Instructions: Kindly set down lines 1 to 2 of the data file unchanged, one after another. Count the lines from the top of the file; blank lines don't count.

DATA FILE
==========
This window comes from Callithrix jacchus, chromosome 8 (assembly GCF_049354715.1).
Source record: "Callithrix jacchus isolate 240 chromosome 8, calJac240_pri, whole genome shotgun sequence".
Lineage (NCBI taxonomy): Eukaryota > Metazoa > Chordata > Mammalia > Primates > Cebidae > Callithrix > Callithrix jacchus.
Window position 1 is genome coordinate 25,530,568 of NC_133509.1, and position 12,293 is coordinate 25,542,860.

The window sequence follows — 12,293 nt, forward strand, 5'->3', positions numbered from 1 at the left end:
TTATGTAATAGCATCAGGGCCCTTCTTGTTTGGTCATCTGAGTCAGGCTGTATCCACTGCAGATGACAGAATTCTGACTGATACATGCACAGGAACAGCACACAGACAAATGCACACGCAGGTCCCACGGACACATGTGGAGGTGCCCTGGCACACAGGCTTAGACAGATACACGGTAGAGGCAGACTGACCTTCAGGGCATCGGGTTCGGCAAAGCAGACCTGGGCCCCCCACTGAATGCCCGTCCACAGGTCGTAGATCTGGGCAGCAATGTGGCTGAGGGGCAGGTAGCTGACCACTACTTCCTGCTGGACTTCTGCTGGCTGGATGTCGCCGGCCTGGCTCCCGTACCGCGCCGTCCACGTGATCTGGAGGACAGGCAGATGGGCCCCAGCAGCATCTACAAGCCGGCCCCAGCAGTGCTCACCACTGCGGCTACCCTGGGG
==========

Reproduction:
This window comes from Callithrix jacchus, chromosome 8 (assembly GCF_049354715.1).
Source record: "Callithrix jacchus isolate 240 chromosome 8, calJac240_pri, whole genome shotgun sequence".